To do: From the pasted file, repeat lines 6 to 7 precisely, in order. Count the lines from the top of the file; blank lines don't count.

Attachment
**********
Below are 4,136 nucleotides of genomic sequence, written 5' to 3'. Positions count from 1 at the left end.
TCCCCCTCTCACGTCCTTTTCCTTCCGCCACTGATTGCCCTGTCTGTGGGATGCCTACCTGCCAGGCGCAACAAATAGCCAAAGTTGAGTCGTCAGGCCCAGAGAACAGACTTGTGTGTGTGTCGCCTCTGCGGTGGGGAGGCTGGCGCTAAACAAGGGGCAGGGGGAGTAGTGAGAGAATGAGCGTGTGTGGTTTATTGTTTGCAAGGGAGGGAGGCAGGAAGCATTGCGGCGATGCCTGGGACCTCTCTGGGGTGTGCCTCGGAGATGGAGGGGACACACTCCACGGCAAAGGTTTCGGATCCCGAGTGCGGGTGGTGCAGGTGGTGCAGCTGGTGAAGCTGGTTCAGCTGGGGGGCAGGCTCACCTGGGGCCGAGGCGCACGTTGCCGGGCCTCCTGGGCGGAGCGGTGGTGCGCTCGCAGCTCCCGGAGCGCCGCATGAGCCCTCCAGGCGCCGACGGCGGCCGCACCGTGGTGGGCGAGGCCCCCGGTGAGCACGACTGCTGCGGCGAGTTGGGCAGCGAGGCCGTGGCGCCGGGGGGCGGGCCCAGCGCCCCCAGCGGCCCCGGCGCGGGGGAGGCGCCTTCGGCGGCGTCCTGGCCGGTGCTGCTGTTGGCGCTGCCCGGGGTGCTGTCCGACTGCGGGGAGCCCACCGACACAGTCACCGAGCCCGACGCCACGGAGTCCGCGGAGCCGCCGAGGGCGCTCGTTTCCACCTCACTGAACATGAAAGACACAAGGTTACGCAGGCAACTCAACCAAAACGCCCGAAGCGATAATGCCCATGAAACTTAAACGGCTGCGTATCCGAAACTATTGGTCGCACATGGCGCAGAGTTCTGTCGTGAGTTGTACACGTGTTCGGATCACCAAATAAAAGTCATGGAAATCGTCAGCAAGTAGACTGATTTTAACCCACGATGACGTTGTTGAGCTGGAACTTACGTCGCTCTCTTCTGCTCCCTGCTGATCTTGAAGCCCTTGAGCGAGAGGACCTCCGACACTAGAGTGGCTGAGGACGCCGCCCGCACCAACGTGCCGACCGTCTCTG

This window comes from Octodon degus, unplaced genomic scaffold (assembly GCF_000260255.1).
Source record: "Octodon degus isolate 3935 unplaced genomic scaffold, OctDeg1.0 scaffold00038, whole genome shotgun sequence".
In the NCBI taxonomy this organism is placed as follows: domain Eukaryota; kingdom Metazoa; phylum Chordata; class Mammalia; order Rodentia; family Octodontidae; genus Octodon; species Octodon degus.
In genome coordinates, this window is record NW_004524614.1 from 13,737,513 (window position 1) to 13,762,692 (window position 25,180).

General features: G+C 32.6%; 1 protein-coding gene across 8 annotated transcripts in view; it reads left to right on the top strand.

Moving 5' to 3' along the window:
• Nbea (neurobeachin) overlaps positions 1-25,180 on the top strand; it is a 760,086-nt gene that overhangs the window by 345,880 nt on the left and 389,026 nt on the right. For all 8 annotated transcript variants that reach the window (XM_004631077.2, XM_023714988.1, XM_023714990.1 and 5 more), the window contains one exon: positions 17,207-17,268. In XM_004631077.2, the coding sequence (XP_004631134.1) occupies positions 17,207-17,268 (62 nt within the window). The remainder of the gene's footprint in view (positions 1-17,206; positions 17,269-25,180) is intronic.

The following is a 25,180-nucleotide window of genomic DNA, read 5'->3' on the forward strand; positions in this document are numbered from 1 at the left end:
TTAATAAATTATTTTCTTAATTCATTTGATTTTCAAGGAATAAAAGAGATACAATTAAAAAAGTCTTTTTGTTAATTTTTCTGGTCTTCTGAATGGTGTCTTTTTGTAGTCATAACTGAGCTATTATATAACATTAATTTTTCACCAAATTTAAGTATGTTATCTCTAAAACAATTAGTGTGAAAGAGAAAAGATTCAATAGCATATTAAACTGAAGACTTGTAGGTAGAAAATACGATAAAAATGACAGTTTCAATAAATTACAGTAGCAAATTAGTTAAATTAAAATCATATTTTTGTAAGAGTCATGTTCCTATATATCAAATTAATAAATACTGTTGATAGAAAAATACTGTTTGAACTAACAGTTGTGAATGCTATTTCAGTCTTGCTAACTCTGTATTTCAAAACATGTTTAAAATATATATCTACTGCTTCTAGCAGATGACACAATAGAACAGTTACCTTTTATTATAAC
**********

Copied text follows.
In genome coordinates, this window is record NW_004524614.1 from 13,737,513 (window position 1) to 13,762,692 (window position 25,180).

General features: G+C 32.6%; 1 protein-coding gene across 8 annotated transcripts in view; it reads left to right on the top strand.